Figure 7 depicts the time-averaged secondary flow pattern and the corresponding endwall and vane heat transfer inside the vane passage for both low and high inflow turbulence simulations. Normal component of the time-averaged vorticity vector is shown for several sampling planes where is the local normal vector to the sampling planes. Very low values of are made transparent such that the prominent features of the secondary flows are visible throughout the passage. The distribution of the Stanton number on the vane and the endwall is also shown in these figures. The top vane is removed to show the structures near the pressure side. Regions with negative rotate clockwise and those with positive values rotate in a counter-clockwise direction as seen in Fig. 7.
Figures 8–10 show the contours of the normal component of the vorticity for both simulations. Secondary flow streamlines are also shown in these figures. For the lower turbulence case, both instantaneous and time-averaged quantities are shown. The instantaneous fields for the high inflow turbulence case are omitted as the main flow features are only evident in the time-averaged plots. The main flow direction in these figures is into the paper.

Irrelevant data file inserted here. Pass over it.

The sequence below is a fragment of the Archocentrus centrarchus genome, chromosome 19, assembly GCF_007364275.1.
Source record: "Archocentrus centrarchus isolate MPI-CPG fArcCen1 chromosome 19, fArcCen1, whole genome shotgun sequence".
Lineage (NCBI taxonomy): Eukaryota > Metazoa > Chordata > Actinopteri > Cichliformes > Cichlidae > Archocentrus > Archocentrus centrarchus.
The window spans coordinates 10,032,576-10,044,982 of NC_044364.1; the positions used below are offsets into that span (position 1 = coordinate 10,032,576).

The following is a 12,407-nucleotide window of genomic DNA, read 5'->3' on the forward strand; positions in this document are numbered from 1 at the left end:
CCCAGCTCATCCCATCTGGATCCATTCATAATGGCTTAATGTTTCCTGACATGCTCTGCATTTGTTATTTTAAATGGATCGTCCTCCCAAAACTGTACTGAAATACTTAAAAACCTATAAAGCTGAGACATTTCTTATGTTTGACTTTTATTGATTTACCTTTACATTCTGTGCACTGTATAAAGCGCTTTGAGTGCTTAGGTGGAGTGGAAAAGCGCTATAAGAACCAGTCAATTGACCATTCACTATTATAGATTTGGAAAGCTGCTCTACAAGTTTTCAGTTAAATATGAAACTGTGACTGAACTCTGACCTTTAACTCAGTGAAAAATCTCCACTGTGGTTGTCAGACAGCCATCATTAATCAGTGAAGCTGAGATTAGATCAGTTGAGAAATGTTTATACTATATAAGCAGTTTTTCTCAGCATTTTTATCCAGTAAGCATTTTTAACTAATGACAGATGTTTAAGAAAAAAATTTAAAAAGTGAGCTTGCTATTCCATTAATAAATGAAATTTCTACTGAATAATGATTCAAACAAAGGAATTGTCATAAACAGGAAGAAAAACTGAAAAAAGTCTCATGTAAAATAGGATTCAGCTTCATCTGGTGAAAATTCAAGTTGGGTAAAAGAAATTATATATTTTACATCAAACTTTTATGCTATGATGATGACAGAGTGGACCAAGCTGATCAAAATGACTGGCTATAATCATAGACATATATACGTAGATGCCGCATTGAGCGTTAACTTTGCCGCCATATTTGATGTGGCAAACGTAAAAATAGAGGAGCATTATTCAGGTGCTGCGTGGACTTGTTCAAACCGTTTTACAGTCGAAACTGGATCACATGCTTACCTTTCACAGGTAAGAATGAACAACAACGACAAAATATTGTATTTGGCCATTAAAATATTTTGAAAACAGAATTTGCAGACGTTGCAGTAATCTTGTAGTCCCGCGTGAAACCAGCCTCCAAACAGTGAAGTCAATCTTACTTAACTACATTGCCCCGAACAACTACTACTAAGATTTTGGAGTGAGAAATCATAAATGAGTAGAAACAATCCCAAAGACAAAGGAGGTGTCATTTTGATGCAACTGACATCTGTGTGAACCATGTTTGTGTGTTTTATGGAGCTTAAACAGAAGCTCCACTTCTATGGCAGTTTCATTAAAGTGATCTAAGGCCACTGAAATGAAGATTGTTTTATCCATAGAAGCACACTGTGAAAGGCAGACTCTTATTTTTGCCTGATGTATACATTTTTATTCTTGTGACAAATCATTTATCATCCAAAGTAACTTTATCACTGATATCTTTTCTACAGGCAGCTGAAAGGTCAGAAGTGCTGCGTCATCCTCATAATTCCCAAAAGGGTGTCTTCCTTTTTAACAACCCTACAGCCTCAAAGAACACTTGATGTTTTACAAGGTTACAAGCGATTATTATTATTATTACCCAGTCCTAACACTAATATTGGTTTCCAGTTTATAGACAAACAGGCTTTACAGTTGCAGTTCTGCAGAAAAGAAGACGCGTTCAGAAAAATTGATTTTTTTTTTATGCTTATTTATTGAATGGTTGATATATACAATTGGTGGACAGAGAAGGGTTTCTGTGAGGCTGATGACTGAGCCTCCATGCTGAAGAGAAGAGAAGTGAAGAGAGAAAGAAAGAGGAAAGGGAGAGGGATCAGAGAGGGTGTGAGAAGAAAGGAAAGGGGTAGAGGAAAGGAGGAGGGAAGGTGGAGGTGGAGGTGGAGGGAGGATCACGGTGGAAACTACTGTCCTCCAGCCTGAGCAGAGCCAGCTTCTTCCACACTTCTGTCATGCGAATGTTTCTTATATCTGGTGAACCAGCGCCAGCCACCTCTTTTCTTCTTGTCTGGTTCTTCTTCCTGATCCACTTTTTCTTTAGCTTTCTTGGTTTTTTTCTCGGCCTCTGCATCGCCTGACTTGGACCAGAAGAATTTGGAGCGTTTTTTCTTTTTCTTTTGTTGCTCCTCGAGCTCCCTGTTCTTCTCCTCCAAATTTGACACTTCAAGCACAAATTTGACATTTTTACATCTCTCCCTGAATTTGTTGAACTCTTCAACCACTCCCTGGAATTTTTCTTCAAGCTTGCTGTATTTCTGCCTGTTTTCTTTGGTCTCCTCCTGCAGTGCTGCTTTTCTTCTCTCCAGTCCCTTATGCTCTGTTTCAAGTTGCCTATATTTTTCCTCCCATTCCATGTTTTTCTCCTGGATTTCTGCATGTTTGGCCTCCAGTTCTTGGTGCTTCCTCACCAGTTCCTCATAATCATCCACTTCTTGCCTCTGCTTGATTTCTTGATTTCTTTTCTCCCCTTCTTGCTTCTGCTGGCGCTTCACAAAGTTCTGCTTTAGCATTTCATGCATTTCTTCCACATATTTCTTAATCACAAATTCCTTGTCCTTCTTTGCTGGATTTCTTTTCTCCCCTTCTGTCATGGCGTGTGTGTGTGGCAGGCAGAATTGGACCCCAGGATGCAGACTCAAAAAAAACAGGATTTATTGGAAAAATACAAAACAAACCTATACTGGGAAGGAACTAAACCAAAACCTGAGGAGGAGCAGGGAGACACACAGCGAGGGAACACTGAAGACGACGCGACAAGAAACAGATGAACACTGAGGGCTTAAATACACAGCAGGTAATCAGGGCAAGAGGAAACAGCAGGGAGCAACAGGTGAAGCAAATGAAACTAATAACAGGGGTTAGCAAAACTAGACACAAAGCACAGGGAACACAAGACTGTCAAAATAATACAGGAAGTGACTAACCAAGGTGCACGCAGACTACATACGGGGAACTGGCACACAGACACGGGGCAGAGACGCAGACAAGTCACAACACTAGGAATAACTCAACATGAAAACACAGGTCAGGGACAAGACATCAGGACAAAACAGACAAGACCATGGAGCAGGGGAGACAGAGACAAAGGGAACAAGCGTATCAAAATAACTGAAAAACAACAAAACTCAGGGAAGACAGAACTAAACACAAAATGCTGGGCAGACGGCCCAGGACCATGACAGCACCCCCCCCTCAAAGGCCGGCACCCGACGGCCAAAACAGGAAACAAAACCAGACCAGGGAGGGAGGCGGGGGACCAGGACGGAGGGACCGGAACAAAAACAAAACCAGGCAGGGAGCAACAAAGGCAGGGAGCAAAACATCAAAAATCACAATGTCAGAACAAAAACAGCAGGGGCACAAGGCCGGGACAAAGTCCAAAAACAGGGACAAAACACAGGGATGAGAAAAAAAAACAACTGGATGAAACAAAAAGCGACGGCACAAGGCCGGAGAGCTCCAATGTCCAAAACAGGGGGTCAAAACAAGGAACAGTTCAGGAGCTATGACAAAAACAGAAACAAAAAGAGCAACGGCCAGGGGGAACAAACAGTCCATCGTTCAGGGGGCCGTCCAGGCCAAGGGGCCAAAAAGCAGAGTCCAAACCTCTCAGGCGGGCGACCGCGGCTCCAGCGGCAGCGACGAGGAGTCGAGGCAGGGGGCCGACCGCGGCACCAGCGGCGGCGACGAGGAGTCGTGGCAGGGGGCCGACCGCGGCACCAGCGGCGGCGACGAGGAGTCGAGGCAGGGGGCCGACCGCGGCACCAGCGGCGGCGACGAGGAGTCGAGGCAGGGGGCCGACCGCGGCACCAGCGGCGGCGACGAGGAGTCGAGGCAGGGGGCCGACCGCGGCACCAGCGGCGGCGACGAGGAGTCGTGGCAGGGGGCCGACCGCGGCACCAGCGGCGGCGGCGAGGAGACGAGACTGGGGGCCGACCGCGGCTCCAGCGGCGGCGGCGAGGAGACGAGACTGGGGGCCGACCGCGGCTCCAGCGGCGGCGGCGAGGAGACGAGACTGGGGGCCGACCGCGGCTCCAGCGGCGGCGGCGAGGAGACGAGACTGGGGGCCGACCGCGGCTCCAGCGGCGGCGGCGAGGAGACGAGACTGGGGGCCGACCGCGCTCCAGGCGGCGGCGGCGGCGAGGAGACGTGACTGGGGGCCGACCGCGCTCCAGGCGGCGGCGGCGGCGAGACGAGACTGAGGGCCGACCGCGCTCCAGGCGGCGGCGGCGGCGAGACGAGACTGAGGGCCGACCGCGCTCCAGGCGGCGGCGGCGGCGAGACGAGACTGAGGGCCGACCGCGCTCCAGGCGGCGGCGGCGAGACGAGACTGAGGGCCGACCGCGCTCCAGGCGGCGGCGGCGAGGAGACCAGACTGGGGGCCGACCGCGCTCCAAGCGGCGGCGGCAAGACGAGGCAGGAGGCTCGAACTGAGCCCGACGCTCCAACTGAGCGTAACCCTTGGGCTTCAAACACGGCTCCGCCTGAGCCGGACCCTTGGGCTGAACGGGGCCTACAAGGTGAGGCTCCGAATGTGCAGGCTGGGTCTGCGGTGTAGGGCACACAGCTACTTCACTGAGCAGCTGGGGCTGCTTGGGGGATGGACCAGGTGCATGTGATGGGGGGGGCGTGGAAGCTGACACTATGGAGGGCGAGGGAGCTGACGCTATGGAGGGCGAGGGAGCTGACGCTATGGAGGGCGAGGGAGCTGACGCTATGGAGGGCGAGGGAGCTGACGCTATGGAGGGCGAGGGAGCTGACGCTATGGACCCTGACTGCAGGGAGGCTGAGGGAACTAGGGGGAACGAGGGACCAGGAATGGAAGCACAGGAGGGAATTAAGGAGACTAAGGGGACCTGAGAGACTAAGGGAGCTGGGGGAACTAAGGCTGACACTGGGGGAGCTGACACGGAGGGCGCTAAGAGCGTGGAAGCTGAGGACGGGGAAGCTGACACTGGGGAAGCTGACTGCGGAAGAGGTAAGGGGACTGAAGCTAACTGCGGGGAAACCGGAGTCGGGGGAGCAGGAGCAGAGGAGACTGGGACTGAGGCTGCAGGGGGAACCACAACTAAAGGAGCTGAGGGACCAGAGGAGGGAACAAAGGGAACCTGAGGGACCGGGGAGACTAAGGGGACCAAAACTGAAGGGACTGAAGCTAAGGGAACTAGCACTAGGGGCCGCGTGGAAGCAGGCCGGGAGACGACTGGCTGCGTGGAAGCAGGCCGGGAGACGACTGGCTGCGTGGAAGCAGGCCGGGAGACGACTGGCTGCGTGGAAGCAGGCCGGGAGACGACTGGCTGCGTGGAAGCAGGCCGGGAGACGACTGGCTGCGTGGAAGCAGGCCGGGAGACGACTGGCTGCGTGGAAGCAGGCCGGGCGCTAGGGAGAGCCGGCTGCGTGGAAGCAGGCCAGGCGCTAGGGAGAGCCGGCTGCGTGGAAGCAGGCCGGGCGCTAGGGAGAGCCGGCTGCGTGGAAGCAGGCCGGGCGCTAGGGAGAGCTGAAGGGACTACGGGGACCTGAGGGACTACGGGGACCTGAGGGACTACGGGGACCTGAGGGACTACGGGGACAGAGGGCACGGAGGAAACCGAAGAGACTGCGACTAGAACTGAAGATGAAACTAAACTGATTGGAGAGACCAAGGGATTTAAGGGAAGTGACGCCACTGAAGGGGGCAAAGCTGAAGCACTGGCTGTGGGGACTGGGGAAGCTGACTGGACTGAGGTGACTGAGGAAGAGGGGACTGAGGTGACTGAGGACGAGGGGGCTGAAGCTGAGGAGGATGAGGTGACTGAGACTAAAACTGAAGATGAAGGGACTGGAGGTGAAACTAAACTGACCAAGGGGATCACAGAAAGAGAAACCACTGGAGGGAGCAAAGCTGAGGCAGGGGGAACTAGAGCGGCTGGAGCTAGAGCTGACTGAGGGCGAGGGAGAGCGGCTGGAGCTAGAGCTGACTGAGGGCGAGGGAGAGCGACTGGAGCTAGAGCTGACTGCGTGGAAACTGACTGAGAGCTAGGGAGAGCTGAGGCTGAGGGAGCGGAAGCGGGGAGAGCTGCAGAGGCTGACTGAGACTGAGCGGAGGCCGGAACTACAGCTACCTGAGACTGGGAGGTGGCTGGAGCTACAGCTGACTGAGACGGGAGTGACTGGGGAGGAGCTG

The streamline plots were obtained by calculating the in-plane components of the velocity field and then subtracting the midspan component (i.e., z/L = 0.255) at each x and y from the in-plane velocity field of the corresponding x and y . The in-plane velocity components are calculated using the local normal vector to the sampling planes. Note that the notion of the local normal vector is only necessary for the non-planar sampling planes, as otherwise, the normal vector of the planar sampling planes does not change spatially.
Dominant flow structures in the current simulations are the pressure and suction sides passage circulations (PPC and SPC), leading edge horseshoe vortex (PH and SH), leading edge corner vortex (PLC and SLC), the suction surface corner vortex (SC), and the passage vortex which is a multi-vortex structure comprising the PPC, PH, SPC, SH, and SH. In the following sections, the development and evolution of these structures inside the turbine cascade passage are described.